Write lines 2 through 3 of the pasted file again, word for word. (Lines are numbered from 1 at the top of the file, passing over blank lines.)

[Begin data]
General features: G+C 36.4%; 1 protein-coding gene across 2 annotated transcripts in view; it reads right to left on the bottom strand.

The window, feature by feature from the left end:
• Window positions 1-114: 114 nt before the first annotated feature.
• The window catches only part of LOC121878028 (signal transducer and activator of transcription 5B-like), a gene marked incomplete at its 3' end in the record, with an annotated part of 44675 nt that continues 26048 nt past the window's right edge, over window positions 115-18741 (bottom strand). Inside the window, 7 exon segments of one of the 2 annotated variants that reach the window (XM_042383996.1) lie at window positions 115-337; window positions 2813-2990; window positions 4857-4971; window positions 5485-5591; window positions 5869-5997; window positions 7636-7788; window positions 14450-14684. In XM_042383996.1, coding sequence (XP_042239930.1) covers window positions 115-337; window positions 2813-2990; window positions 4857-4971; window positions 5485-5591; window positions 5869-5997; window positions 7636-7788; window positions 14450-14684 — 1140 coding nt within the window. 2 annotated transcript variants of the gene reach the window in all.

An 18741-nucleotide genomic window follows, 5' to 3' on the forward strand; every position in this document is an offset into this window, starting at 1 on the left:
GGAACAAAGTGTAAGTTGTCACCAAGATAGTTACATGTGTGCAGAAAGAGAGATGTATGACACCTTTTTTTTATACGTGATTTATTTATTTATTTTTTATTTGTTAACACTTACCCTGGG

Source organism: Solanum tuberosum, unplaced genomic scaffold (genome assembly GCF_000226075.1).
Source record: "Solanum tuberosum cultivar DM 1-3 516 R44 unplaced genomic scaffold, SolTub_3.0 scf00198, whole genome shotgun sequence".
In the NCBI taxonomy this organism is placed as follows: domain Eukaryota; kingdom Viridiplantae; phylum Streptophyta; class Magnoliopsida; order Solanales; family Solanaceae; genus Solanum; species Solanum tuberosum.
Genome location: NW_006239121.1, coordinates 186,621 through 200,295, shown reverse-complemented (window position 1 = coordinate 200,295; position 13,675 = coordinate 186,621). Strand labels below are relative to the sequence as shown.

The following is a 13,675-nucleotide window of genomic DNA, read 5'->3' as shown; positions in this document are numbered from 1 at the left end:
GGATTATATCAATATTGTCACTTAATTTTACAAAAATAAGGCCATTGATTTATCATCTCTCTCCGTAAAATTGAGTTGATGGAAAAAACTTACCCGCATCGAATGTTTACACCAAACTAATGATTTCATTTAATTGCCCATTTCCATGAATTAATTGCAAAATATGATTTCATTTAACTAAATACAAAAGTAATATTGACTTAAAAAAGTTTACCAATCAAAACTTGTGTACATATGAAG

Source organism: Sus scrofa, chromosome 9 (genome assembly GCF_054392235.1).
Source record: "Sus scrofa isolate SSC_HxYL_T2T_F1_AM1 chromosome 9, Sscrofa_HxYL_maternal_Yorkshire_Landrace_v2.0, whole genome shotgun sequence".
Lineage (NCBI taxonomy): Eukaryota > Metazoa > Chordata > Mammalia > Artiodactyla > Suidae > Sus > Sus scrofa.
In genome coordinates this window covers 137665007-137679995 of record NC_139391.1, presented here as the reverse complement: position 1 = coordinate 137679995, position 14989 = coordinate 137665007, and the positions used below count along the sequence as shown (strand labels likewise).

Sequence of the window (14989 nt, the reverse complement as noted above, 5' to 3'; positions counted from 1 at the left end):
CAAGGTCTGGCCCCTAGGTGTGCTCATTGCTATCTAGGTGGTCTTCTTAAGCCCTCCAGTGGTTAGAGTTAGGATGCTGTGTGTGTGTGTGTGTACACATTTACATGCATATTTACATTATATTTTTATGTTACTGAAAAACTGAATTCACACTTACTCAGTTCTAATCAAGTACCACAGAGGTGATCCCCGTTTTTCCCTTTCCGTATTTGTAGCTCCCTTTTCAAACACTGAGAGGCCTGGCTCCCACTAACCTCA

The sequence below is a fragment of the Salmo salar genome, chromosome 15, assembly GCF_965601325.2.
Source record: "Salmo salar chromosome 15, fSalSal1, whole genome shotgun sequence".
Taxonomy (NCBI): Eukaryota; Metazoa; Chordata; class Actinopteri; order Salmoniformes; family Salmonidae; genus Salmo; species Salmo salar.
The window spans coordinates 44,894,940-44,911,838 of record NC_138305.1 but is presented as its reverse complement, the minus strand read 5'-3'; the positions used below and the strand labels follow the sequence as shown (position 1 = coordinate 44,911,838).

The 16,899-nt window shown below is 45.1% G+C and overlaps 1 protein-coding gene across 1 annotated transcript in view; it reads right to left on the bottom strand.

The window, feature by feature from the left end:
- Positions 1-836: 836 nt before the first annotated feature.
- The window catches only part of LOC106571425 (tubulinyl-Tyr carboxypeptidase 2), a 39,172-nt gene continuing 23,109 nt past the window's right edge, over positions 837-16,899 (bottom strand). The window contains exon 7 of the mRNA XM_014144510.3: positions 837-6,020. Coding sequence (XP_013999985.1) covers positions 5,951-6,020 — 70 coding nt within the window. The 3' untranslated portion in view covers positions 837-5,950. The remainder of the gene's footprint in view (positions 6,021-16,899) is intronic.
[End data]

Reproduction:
The window, feature by feature from the left end:
• Window positions 1-114: 114 nt before the first annotated feature.